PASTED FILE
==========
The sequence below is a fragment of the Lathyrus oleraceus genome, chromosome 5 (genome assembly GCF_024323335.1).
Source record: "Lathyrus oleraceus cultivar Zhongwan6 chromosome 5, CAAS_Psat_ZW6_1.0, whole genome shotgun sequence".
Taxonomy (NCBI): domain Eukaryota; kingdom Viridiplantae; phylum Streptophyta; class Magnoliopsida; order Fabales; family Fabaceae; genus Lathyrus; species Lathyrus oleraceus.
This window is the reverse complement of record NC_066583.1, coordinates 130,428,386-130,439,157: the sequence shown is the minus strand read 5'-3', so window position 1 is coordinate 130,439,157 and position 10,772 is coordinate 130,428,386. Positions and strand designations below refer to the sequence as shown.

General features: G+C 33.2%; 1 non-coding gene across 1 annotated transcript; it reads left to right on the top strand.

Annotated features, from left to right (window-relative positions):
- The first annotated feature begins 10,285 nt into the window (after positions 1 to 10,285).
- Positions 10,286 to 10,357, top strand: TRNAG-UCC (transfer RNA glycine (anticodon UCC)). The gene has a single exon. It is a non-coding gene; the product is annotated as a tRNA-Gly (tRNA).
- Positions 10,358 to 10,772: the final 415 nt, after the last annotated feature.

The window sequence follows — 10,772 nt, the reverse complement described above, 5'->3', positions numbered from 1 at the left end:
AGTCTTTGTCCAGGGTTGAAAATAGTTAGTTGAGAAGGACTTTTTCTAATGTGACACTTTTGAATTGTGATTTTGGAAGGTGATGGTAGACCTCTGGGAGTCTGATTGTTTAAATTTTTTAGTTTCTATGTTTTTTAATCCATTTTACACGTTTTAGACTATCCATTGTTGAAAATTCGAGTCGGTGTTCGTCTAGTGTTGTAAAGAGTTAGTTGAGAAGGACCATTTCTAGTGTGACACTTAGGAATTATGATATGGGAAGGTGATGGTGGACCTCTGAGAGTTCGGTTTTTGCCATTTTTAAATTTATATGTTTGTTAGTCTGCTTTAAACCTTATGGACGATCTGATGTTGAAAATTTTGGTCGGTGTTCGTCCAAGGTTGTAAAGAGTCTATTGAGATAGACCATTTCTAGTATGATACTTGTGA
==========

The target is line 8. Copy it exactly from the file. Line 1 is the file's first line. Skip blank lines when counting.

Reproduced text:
- Positions 10,286 to 10,357, top strand: TRNAG-UCC (transfer RNA glycine (anticodon UCC)). The gene has a single exon. It is a non-coding gene; the product is annotated as a tRNA-Gly (tRNA).